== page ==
Is My Child Ready for High School?
How do you prepare your middle schooler for high school? High school seems like such a daunting event for many homeschool moms, and “the experts” often make us feel like we are behind before we even start. Once sixth grade gets under way, panic sets in with the realization that there is so much to do, and (yikes!) the transcript years are on the horizon.
Middle school is a wonderful time to start preparing your student for high school, but not in a frenzied way. Middle schoolers are delightful creatures – they are beginning to grow out of the “little kid” years and into maturity. They’re able to take on more responsibility and work more independently. They are still innocent to the ways of the world in many ways, yet reaching the age where they begin to analyze and question things more.
Take advantage of the sixth through eighth grade years for high school prep, and then ninth grade won’t come as such a shock. Integrate more high school readiness skills into your curriculum, while nurturing the academic, spiritual, and emotional needs of your emerging teens.
EASE Into Middle School
Emotionally – Your pre-high schooler is going through some of the biggest developmental changes in his or her life. It isn’t easy, and it is often a rocky road. They might be moody one minute, and snarky the next. Just keep listening and talking. Maintain an open door policy, and be willing to hear them, even if what they tell you makes you squirm. Make them feel safe and be a trustworthy confidant.
Academically – Middle schoolers should develop skills needed for high school. This means more literary analysis rather than just comprehension, learning vocabulary meaning by understanding word roots, developing note-taking skills, and preparing for high school math by mastering basic math facts and beginning pre-algebra. Above all, teach your middle schooler how to write a complete three-paragraph essay. A simple writer’s handbook is all you need, and you can assign essays as “reports” in any subject. Students in middle school still need one-on-one time with you, but don’t need as much hand holding and should be encouraged to work more independently.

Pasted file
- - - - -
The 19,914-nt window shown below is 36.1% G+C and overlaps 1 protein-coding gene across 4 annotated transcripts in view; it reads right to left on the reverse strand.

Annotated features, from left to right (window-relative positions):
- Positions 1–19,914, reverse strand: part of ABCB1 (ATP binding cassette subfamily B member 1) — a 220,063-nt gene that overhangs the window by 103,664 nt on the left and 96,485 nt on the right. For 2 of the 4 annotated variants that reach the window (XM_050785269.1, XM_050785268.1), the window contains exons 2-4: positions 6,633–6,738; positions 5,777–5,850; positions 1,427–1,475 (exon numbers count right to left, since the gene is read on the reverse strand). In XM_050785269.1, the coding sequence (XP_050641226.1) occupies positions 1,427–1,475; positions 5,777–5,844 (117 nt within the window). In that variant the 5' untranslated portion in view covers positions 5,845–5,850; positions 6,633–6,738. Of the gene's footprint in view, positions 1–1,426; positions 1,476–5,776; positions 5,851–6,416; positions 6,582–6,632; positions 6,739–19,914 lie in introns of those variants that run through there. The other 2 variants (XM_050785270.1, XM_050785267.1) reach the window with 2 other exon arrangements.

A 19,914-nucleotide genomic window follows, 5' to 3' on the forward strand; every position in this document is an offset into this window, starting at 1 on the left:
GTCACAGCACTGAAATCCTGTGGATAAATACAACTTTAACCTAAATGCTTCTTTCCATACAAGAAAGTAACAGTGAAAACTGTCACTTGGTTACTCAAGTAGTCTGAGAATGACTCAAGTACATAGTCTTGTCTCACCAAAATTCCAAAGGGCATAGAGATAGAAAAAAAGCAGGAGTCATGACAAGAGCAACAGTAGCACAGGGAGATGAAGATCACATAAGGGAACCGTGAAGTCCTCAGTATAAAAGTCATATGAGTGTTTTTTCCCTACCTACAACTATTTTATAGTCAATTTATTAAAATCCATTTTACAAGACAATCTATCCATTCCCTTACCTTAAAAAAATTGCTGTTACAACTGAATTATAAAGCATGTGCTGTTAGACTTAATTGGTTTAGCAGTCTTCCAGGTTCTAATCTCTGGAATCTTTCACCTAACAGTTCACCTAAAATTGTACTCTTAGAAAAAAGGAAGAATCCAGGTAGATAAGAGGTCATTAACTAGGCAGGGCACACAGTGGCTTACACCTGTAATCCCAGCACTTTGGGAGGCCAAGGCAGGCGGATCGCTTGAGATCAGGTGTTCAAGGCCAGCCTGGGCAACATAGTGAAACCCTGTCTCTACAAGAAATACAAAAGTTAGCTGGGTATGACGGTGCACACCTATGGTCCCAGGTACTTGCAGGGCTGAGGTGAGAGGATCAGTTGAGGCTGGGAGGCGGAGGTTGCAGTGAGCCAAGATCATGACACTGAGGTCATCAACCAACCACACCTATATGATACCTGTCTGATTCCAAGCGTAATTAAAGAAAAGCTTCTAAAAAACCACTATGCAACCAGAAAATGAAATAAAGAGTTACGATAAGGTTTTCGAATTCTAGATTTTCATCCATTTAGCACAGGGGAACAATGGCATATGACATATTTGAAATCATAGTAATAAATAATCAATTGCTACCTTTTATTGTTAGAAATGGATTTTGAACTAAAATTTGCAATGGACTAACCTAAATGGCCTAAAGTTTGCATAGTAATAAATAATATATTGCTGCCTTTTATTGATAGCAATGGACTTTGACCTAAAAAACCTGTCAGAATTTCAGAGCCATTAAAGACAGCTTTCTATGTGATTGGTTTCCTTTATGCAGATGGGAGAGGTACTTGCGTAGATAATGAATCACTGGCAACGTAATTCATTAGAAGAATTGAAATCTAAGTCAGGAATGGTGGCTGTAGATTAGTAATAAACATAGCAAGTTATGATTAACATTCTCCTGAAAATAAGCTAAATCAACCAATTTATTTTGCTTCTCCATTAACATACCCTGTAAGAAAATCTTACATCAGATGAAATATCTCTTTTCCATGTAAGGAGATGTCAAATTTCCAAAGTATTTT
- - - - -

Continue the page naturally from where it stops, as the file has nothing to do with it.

Assign passages in history or literature for them to read, and then meet together for discussions. Get into the deeper meanings and ask them what they think about the information they’ve read. Expect them to dig deeper than comprehension and begin to make connections. Rather than looking at academic subjects as stand-alone courses, show your middle schooler that literature is affected by history by researching the background of the authors. Math is used in science; vocabulary words can come from all disciplines. These connections will help them when they study more integrated subjects in high school. You are probably already doing much of this as a homeschool family!
Spiritually – realize that your middle schooler will not always take things at face value anymore. She will begin to ask questions and want to know why. He will question his faith and begin to develop his own opinions. This is the time to keep the lines of communication open and guide them to find answers in God’s Word.
Instead of accepting things because you say so, let them read it for themselves in the Bible, and provide plenty of resources for help. In addition to turning to trusted spiritual mentors like your pastor, there are wonderful devotionals, concordances, and other Bible study tools that are perfect for this age group. When your child wants to know what’s what, send her to the source, which also helps develop research skills.
Enriching – The middle school years are a great time to nurture your student’s interests. Is he or she a musician, a movie-maker, a dancer, or an engineer? These years are the perfect time for kids to explore and cultivate their talents and discover what drives them. Before the rigors of a high school schedule begin, let them spend time with their hobbies and passions, and then turn those into an elective course for high school (fine arts, technology, debate, mechanical engineering).
One more thing, some eighth grade coursework might count as high school credit. If your student is ahead in a core academic subject, go ahead and move him into a high school level course for eighth grade. If it turns out to be too much, stretch it over two years!